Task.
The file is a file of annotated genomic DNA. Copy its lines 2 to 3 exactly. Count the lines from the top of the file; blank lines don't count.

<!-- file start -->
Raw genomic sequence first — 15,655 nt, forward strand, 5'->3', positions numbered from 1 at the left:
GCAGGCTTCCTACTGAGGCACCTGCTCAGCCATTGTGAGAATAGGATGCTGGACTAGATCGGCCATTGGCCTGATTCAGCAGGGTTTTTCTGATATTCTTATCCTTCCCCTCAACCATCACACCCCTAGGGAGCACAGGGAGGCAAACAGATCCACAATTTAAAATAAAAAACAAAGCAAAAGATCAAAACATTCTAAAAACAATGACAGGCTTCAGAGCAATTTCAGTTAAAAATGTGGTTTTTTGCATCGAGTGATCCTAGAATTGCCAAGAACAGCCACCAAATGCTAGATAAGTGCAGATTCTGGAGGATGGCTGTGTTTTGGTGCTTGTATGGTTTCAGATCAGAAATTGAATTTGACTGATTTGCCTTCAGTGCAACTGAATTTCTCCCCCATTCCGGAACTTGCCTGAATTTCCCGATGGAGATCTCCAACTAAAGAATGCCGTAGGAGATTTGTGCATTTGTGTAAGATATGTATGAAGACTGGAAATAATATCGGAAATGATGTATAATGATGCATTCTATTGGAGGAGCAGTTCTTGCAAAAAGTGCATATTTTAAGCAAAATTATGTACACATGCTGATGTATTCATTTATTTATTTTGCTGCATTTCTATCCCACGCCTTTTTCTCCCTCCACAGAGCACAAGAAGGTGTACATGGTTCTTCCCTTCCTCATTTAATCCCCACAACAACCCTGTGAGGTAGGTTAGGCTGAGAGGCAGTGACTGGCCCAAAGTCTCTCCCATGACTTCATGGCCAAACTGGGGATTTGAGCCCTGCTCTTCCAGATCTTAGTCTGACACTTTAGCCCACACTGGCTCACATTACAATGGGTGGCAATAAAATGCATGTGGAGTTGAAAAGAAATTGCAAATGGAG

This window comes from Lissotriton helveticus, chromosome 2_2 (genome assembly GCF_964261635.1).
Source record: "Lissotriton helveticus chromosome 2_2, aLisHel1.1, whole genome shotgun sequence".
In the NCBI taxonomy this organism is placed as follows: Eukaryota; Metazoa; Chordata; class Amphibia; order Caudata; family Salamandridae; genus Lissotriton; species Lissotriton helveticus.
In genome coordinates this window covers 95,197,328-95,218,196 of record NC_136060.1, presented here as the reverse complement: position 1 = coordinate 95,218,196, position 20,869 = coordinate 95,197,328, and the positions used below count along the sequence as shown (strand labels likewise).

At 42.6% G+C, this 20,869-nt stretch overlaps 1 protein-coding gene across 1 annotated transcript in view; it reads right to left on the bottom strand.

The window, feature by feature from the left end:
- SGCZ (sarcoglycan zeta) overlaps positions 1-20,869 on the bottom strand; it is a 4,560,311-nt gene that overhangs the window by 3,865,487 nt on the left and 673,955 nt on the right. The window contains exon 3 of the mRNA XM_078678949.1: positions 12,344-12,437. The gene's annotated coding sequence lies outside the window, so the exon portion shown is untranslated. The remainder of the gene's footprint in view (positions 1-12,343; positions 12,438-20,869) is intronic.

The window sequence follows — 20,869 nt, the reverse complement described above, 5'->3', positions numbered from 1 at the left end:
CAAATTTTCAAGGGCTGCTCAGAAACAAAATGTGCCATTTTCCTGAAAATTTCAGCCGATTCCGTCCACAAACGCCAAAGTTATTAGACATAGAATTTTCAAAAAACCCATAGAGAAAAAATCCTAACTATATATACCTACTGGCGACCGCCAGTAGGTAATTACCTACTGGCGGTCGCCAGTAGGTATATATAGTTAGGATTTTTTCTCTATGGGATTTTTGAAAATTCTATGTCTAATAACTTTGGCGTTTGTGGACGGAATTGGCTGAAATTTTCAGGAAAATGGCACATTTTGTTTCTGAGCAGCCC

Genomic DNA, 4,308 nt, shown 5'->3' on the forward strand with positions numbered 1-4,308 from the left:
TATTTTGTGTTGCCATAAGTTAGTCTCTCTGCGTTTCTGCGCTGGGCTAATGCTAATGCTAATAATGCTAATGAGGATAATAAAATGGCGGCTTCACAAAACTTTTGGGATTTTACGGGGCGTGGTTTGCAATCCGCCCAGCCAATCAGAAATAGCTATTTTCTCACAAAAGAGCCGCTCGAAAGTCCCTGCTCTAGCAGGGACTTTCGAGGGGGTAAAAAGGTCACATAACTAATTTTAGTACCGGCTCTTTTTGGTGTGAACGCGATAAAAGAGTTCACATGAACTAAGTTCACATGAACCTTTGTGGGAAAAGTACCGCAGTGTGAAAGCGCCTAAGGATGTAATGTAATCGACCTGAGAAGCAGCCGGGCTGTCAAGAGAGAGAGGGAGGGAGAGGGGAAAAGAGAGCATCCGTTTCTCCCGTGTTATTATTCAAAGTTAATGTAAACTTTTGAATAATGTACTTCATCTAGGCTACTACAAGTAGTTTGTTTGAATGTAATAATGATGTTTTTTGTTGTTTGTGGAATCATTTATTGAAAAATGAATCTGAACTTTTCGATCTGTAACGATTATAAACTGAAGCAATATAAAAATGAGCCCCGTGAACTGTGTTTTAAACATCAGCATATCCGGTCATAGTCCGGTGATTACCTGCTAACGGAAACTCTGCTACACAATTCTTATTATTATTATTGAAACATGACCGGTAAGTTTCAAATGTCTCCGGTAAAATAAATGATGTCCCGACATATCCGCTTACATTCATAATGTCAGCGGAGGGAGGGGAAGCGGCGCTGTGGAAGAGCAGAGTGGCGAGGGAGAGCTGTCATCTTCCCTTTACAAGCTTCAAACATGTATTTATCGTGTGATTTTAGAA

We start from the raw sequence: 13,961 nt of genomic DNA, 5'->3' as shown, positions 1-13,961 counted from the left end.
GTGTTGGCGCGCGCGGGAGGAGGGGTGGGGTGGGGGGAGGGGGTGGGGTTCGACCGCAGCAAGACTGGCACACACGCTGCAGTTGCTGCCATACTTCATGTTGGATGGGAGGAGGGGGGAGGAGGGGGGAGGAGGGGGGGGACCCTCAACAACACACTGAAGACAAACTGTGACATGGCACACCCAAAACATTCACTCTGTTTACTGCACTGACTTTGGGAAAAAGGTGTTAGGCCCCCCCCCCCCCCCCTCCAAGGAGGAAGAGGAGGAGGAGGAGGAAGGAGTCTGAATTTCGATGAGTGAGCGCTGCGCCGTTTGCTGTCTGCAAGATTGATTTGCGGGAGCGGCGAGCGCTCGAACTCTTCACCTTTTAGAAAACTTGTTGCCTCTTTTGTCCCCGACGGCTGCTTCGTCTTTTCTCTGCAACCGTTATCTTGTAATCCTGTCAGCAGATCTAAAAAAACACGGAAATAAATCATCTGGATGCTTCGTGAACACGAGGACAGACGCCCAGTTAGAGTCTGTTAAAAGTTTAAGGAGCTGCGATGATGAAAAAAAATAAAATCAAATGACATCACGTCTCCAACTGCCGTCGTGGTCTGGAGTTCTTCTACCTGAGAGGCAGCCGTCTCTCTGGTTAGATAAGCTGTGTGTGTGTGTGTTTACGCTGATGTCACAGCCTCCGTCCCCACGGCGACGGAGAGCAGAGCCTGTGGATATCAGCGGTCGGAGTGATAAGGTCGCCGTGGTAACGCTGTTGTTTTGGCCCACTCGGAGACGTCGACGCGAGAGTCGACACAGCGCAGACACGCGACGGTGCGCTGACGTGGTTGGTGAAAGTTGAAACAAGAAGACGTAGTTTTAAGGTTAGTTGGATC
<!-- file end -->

GCAGGCTTCCTACTGAGGCACCTGCTCAGCCATTGTGAGAATAGGATGCTGGACTAGATCGGCCATTGGCCTGATTCAGCAGGGTTTTTCTGATATTCTTATCCTTCCCCTCAACCATCACACCCCTAGGGAGCACAGGGAGGCAAACAGATCCACAATTTAAAATAAAAAACAAAGCAAAAGATCAAAACATTCTAAAAACAATGACAGGCTTCAGAGCAATTTCAGTTAAAAATGTGGTTTTTTGCATCGAGTGATCCTAGAATTGCCAAGAACAGCCACCAAATGCTAGATAAGTGCAGATTCTGGAGGATGGCTGTGTTTTGGTGCTTGTATGGTTTCAGATCAGAAATTGAATTTGACTGATTTGCCTTCAGTGCAACTGAATTTCTCCCCCATTCCGGAACTTGCCTGAATTTCCCGATGGAGATCTCCAACTAAAGAATGCCGTAGGAGATTTGTGCATTTGTGTAAGATATGTATGAAGACTGGAAATAATATCGGAAATGATGTATAATGATGCATTCTATTGGAGGAGCAGTTCTTGCAAAAAGTGCATATTTTAAGCAAAATTATGTACACATGCTGATGTATTCATTTATTTATTTTGCTGCATTTCTATCCCACGCCTTTTTCTCCCTCCACAGAGCACAAGAAGGTGTACATGGTTCTTCCCTTCCTCATTTAATCCCCACAACAACCCTGTGAGGTAGGTTAGGCTGAGAGGCAGTGACTGGCCCAAAGTCTCTCCCATGACTTCATGGCCAAACTGGGGATTTGAGCCCTGCTCTTCCAGATCTTAGTCTGACACTTTAGCCCACACTGGCTCACATTACAATGGGTGGCAATAAAATGCATGTGGAGTTGAAAAGAAATTGCAAATGGAG

This window comes from Lissotriton helveticus, chromosome 2_2 (genome assembly GCF_964261635.1).